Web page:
The French philosopher Alexis de Tocqueville is best known for his two volume work DEMOCRACY IN AMERICA, published in 1835
“I should have loved freedom, I believe, at all times, but in the time in which we live I am ready to worship it.”
In 1944 Friedrich A. von Hayek published the book
“The Road to Serfdom” (back page of the book)
“The Road to Serfdom was seen as heretical for its passionate warning against the dangers of state control over the means of production.
For F.A. Hayek, the collectivist idea of empowering government with increasing economic control would lead not to a utopia but to the horrors
of Nazi Germany and fascist Italy.”
Erwin Lutzer in his book «Hitler’s Cross» Subtitle: HOW THE CROSS WAS USED TO PROMOTE THE NAZI AGENDA writes:
“The story of Nazi Germany is one of conflict between two saviors and two crosses. “Dein Reich komme,” Hitler prayed publicly – “Thy Kingdom come.” But to whose kingdom was he referring?
“Some people think that philosophers sit in ivory towers and spin theories that have little to do with the life of the ordinary, hardworking citizen. But in point of fact, philosophers have often ruled entire countries (Karl Marx is but one example).
Germany has had its philosophers too, brilliant men who gained a wide audience through their teachings and writings. They prepared the soil and planted the seeds of nationalism and fanned hatred of the Jews. Whether they knew it or not, they were preparing the way for Hitler. Let’s meet just two of them.
GEORG HEGEL (1770-1831) held the chair of philosophy at Berlin University. His dialectical philosophy, which inspired Marx, preached the glorification of the state, saying it was “God walking on earth”. Individual rights, he believed, simply got in the way of the state as supreme authority. The state, he said, is “the moral universe….and has the foremost right against the individual, whose supreme duty is to be a member of the state…for the right of the world spirit is above all special privileges.”
War, Hegel taught, was the great purifier that was necessary for the ethical health of the people. As for private moral virtues such as humility and patience, these must never stand in the way of the state’s agenda; indeed the state must crush such “innocent flowers.”
As might be expected, Hegel denied the uniqueness of Christianity and argued that the Old Testament had to be rejected because of its Jewish roots. A pure Christian faith could be had only by a pure race, namely the Germans.”
Friedrich Nietzsche (1844-1900), the son of a Lutheran pastor, wrote a bitter assault on Christianity accusing it of weakness and of being the cause of Germany’s ills. In his ANTICHRIST, he wrote, “I call Christianity the one great curse, the one enormous and innermost perversion, the one moral blemish of mankind…I regard Christianity as the most seductive lie that has yet existed.”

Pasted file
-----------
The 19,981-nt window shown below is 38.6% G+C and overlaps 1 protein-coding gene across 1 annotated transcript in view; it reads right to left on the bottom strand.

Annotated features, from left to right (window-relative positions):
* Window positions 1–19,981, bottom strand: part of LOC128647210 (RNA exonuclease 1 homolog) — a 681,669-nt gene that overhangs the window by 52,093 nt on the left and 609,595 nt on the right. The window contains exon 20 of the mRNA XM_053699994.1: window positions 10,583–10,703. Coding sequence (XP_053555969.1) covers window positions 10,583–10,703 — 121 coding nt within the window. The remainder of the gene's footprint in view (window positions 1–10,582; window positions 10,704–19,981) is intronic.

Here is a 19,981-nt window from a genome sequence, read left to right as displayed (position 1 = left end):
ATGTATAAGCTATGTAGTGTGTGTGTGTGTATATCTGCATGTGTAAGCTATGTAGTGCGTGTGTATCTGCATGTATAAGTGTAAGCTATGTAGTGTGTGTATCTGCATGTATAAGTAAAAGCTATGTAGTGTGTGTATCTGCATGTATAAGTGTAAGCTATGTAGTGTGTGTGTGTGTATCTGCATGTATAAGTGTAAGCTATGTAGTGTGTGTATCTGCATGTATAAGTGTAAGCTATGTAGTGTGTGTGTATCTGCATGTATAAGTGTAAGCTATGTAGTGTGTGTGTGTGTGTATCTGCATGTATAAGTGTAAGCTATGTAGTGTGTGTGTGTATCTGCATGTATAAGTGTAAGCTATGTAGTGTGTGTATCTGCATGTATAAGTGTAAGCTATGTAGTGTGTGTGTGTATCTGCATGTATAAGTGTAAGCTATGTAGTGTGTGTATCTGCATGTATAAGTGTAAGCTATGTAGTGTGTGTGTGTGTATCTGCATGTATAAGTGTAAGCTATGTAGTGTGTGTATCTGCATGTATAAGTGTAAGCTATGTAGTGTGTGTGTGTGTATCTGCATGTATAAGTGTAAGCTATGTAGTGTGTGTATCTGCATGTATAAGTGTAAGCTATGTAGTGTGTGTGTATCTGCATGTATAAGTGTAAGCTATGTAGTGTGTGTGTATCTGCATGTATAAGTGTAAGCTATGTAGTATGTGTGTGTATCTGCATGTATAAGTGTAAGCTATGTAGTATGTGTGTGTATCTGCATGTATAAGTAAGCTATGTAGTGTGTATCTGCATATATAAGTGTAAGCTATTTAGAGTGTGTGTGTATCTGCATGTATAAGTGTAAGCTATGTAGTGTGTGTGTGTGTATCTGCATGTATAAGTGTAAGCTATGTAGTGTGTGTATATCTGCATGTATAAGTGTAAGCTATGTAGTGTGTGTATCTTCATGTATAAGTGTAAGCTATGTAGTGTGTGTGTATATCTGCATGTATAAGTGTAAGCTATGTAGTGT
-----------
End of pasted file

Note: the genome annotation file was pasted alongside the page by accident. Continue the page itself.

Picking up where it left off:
Nietzsche wrote: ‘Do we not hear anything yet of the noise of the grave diggers who are burying God? Do we not smell anything yet of God’s decomposition? Gods, too, decompose. God is dead and we have killed him.’
Nietzsche faced the frightful implications of atheism without blinking. Listen to how he describes what the death of God means for man: ‘How shall we, the murderers of all murderers comfort ourselves? Who will wipe the blood off us? What water is there to clean ourselves? What festivals of atonement, what sacred games shall we have to invent? Is not the greatness of this deed too great for us? Must not we ourselves become gods simply to seem worthy of it?
Nietzsche knew that with God’s death there was no answer for man’s guilt, no one to wipe the blood from our hands. Since God was dead, a successor would have to be found. Nietzsche knew that in an atheistic state the strong would rule the weak. A coming elite would rule from which this superman would spring. He and those around him would become ‘lords of the earth.’
With God out of the way, humans would be unrestrained; there would be no fear of judgment, nor belief in the virtues of morality. When humans realize that history was based on raw power, there would be universal madness.
Nietzsche reinforced the prevailing philosophy in Germany that a genius was above the law, that he should not be bound by the morals of ordinary men.”
Viktor Frankl, the great psychiatrist who survived the Holocaust has this so say:
“The gas chambers of Auschwitz were the ultimate consequence of the theory that man is nothing but the product of heredity and environment – or, as the Nazis like to say, “Of Blood and Soil.” I’m absolutely convinced that the gas chambers of Auschwitz, Treblinka, and Maidanek were ultimately prepared not in some ministry or other in Berlin, but rather at the desk and in the lecture halls of nihilistic scientists and philosophers.”
On July 14, Hitler decreed that the Nazis would be the sole political party in Germany.
How did Hitler justify his actions? “If anyone reproaches me and asks why I did not resort to the regular courts of justice, then all I can say is this; in this hour I was responsible for the fate of the German people. I became the Supreme Judge of the German people.” (From the Rise and Fall of the Third Reich)